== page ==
Some infants get more than a first language. These lucky ones inherit first languages. I was one of these newborns. Upon bringing me home from the hospital to our home in Santa Maria, my parents set to work raising me under a bilingual roof. Words and palabras ushered me into double consciousness, acclimating me to yanqui and tapatío pronunciations of my name. Dad spoke “Myriam” estilo gabacho, so that it nearly rhymed with librarian. Mom shouted me Hispanically, turning me into the size between large and small.
Mom, a short Mexican named La Bebé, me dio Español. When caldo burned my tongue, she sang, “Sana sana colita de rana, si no sanas hoy, sanarás mañana.” Dad, a bearded Chicano named Bob, gave me English. When caldo burned my tongue, he said, “Go get a Band-Aid.”
Until Mom and Dad sent me to nursery school, I thought the whole world was like us. I believed everyone could engage in the verbal Double Dutch my family played. Spanish. English. English. Spanish. Español. Español. Inglés. Olé. Oil of Olay. Nunca se me ocurrió que hay mucha gente que habla un solo idioma y que esa ignorancia les da orgullo monolingüe, xenofóbico, y racista. Escuincles babosos.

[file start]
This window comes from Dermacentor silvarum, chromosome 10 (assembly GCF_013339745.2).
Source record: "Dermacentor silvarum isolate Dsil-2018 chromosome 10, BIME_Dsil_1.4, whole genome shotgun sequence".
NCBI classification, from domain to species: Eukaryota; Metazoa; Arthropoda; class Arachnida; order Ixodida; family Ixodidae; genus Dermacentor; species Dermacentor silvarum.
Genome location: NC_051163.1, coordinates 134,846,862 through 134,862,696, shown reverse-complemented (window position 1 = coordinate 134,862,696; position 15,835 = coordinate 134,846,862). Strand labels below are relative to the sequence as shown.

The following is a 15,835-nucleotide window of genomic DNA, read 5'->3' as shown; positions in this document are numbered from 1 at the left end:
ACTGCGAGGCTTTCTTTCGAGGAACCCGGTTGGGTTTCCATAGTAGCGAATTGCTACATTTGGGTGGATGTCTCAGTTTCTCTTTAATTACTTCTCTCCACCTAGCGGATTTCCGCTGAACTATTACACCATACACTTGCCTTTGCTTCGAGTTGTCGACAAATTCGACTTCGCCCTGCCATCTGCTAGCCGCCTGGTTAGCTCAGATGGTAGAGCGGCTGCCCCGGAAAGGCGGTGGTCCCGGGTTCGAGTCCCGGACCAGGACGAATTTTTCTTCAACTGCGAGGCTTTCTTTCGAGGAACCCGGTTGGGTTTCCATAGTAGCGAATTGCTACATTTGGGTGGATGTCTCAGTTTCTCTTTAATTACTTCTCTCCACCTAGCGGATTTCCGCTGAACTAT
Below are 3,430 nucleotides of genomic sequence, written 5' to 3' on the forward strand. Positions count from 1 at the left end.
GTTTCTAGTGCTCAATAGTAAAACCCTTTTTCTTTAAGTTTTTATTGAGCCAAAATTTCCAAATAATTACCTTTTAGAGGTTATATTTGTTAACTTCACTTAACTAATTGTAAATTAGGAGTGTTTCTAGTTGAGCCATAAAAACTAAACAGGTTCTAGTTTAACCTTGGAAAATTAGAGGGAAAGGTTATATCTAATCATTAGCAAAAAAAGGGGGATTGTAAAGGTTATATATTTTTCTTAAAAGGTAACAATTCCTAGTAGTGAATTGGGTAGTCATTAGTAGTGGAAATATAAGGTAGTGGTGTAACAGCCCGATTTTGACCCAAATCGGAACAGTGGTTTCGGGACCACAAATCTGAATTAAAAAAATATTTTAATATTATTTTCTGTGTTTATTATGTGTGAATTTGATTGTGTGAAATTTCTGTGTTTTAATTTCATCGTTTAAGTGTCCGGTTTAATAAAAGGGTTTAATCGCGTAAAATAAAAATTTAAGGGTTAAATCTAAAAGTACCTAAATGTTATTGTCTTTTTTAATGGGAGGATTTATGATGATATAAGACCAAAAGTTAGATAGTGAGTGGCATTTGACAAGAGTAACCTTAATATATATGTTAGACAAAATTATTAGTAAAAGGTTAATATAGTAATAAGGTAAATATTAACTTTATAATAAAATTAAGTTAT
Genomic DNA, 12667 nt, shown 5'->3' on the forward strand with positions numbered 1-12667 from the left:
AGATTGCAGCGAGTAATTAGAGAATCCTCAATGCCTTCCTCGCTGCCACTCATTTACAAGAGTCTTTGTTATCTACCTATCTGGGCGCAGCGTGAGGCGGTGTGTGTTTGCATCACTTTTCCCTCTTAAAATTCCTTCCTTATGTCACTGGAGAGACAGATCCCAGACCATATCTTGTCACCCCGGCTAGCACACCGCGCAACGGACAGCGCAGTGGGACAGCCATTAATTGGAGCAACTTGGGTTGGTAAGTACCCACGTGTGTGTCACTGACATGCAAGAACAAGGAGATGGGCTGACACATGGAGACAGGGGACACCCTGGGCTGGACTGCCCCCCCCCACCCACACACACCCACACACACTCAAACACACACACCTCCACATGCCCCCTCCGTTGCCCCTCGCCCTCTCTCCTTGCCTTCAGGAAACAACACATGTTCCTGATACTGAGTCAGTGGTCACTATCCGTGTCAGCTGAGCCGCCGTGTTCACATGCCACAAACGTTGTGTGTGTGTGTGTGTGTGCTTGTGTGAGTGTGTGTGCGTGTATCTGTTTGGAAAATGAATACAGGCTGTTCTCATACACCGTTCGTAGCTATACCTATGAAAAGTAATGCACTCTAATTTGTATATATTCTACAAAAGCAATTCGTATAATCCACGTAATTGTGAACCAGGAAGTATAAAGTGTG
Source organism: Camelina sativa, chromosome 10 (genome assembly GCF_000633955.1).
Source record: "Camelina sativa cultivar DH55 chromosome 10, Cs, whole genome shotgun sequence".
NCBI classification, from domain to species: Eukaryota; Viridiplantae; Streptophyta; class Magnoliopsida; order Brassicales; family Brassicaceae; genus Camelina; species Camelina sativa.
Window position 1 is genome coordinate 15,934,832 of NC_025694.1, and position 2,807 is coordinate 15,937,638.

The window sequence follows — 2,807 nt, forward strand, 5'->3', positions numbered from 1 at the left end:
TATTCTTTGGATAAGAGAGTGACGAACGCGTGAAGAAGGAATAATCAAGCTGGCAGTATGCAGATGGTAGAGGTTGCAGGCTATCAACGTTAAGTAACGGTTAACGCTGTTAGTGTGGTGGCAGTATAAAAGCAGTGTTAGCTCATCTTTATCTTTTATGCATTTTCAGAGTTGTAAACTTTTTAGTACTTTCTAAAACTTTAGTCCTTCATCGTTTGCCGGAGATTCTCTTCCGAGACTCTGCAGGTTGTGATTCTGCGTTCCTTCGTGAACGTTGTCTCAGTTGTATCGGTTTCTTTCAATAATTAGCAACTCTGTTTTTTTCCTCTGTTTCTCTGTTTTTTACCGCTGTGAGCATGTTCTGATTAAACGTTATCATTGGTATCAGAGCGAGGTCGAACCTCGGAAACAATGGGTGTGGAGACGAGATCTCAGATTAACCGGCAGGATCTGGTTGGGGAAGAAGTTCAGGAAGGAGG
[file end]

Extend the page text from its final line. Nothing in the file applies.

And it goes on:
My nursery school operated across the street from a cemetery stuffed with “pioneers.” Their descendants credited them with “discovering” and “settling” our community, but these stiffs didn’t rely on living ambassadors to remind us of their ongoing power. These skeletons had figured out how to make us say their names. With streets, schools, and parks christened after them, the names Cook, Miller, Fesler, Stowell, and Rice hung in the air. Monuments erected in their honor reminded us that these land-grabbers had fashioned our once-Mexican state in their Anglo-Saxon self-image.
Don Pío Pico was the last Mexican politician appointed to rule Alta California. Pico governed briefly in 1832 and again from 1845 until 1846, when the United States military invaded and began an occupation that continues to this day. Pico, an Afro-Mestizo who never learned English, understood what lay on the political, and linguistic, horizon. About the “settlers,” he wrote, “Shall these incursions go on unchecked, until we shall become strangers in our own land?”
The answer is sí, sí, y otra vez sí.
The descendants of the Anglo thieves who jacked California mangled our town’s Hispanic moniker. They barked “Santa” the way brats do throughout December. They did the other part dirty estilo West Side Story: “The most beautiful name I ever heard, Muh-ree-uh!”